Sync options are selected with the sync switch. Center is off, while H/EXT normally supplies horizontal sync for use at high frequencies (above 15 KHz). Should a signal be patched to the EXT sync input, this input is selected instead of horizontal sync. Signals patched to EXT should have a sharply rising edge for proper syncing. The Y position selects vertical sync. Standard video sync must be plugged to the BNC inputs at the left of the panel for these functions to be used.

All outputs are standard +-5V signals. The phase (relative changes) of the outputs are shown below.

Under the heading of Comparators are three small modules above the Comparator modules. These will be described first.

1) Capacitor: A patchable capacitor is available between the two jacks containing the symbol for capacitance ( -ll- ). Either jack may be the input. Its function is to block the offset bias of an audio frequency signal. so that the output is rebiased around ground.
2) V and H Vertical and horizontal sync pulses are available at these jacks, pulses going from zero to +8Y for
system compatibility. Example: Start a ramp with a V pulse.
3) Invert A standard analog inverter is made available for changing the sign of the input voltage.

Comparator Panel
IN              Comparator input
OUT          Comparator output
VC            Control voltage input for reference
REF           Bias pot for setting initial reference point.

The function of the comparator is to compare two voltages and signal when one is higher than the other. The output is high 080 if the input is higher than the reference voltage. and zero volts if the input voltage is lower than the reference. Thus if a periodic voltage is applied to the input and regularly crosses the reference point, a pulse wave is the resulting output.

Since the duty cycle of the pulse wave is determined by the relative setting of the reference, this parameter is variable and may be voltage controlled. This is called pulse width modulation. The comparator may be used to obtain pulse or square waves from any oscillating module. Notice that a square wave is a special case of a pulse wave for which the duty cycle is 50%. At audio frequencies pulse width modulation produced interesting timbral changes in the sound. One useful sub-audio application would be to control a VCA. The VCA would switch rapidly from zero to full win. An attenuator on the VCA VC input would be helpful.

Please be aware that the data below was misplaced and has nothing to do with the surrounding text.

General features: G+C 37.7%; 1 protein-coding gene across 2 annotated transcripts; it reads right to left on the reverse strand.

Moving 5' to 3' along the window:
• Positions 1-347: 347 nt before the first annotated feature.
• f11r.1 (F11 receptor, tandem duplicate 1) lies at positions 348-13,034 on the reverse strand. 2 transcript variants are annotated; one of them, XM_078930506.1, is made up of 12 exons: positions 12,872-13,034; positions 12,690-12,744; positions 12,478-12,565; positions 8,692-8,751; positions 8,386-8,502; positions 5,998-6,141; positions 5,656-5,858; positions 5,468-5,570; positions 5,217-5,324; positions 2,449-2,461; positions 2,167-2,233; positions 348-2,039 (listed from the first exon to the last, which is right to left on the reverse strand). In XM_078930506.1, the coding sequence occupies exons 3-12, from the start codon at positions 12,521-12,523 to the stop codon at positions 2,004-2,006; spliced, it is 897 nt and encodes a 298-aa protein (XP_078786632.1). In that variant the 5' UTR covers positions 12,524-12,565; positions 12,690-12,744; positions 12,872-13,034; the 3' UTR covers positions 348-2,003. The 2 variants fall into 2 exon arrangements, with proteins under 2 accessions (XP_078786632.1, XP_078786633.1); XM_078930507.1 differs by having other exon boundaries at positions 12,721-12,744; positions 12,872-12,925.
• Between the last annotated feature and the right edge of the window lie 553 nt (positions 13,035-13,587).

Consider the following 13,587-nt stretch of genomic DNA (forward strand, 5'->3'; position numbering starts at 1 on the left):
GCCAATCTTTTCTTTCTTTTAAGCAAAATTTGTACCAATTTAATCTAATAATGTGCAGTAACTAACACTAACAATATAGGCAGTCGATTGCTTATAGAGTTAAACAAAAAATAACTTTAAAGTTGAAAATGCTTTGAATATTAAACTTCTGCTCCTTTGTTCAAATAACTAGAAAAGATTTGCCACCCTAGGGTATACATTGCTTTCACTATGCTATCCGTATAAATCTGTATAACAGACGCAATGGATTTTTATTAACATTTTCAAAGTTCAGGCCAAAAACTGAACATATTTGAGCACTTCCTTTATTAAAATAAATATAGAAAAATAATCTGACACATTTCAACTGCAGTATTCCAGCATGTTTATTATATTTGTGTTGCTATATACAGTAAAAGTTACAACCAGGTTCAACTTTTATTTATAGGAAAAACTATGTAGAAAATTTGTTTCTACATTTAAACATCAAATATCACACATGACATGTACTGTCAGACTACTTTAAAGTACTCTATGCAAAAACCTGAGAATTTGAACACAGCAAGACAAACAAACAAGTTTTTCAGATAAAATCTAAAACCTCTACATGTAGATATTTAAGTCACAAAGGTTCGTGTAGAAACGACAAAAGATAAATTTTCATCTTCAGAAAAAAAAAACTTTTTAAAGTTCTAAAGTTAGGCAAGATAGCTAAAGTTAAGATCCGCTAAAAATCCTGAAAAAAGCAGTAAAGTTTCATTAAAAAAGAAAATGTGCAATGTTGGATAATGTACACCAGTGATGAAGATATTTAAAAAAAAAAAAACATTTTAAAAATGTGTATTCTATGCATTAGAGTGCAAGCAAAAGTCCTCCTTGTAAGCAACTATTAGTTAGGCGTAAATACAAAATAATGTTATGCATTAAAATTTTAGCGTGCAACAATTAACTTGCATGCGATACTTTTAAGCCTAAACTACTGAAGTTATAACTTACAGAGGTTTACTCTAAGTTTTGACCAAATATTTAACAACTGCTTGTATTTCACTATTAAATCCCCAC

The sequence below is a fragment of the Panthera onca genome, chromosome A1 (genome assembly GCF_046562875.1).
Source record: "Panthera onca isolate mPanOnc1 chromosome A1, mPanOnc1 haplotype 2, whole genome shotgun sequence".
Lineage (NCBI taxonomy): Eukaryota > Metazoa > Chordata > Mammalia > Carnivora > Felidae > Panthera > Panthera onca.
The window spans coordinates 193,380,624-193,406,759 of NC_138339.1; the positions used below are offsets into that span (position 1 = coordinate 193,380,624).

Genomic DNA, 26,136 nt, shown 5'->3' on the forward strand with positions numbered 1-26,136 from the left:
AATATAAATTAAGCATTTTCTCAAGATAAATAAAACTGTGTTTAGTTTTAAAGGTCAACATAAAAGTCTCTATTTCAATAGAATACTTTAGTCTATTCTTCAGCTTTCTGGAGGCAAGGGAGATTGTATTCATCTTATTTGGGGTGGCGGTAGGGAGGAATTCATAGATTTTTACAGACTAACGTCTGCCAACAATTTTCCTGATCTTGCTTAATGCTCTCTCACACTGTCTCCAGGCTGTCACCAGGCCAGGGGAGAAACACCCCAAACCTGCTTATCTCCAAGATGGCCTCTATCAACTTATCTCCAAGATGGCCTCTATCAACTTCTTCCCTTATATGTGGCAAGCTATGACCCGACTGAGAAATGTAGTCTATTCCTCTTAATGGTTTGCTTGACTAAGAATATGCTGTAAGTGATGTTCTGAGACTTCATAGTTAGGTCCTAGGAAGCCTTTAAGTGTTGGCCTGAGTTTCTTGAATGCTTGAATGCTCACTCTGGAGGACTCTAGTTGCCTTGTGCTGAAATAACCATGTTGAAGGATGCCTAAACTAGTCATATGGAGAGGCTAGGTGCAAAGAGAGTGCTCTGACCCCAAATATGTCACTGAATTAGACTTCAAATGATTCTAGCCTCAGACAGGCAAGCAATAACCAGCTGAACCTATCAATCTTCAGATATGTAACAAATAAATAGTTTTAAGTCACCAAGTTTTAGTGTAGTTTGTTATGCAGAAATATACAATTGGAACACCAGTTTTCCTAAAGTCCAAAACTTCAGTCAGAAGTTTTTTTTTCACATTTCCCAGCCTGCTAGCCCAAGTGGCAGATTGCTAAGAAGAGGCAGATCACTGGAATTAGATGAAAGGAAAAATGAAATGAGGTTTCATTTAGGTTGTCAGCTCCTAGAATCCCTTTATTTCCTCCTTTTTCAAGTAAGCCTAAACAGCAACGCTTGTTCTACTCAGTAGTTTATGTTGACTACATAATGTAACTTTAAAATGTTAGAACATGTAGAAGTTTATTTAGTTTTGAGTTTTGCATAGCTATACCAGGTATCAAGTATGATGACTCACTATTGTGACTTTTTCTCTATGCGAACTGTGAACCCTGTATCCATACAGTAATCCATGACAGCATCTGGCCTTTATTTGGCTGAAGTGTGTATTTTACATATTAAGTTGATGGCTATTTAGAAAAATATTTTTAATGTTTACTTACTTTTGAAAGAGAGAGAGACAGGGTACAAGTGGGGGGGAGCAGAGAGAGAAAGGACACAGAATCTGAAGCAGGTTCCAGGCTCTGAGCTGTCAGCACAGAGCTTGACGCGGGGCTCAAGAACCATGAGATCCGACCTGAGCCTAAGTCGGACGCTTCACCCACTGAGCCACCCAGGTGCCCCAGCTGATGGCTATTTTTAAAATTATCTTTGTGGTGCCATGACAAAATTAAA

Below are the comparator input, reference and output as an example to demonstrate the function:

1,2,3             Inputs with associated attenuators
4                  "Wild" inputs
- +               Bias pots for setting output offset voltage
OUT           Main output, non-inverting
INVERT     Main output, inverting

The mixers enable a combination of the outputs of two or more modules, with manual control of the mix. All four inputs are added together. This means that if you put the same signal into two of the inputs turned up full, the output will be twice the input. The Wild input simply has no attenuator, This allows the mixers to be patched together for a six-input mixer. Any signals in the Analog Synthesizer may be mixed, but note that up to +-11Y may result. The bias pot allows offsetting which is useful when mixing control voltages.

VC >           Control input for panning and fading
PAN            Bias pot setting initial pan/fade
1,2 GAIN     Bias pots setting individual initial gains
1,2 IN          Respective inputs for VCA 1 and VCA 2
1+2 IN         Input simultaneously to VCA I and VCA 2
1,2 VC         Respective gain control inputs for VCA I and VCA 2
1+2 VC        Simultaneous gain control input for both VCAs
1,2 OUT       Respective VCA outputs
1+2              Sum of the outputs of both VCAs
1-2               Sum of VCA 1 output plus the inversion of VCA 2 output

The VCA provides a means of controlling the gain of a signal by control voltage. Any signal including subaudio, may be processed. This module consists of two independent VCAs with provisions for tandem use in various ways.

Each VCA has: 1) an input for the signal to be gain controlled 2) a control input 3) an output. A bias pot sets the initial gain point, then the gain is increased by positive control voltages and decreased by negative control voltages. With the bias pot set for zero gain, a +5V control signal wiII give unity gain, that is the output will be identical to the input. Control voltages up to + +10V will produce gains of up to two times the input.

Remember that the bias pot adds to the incoming control voltage so that s signal can be doubled by the pot being all the t,-jay in combination with a +5V control input. For instance, if a +-5Y control were used in this case, the output would be varying from zero to two times the input signal amplitude.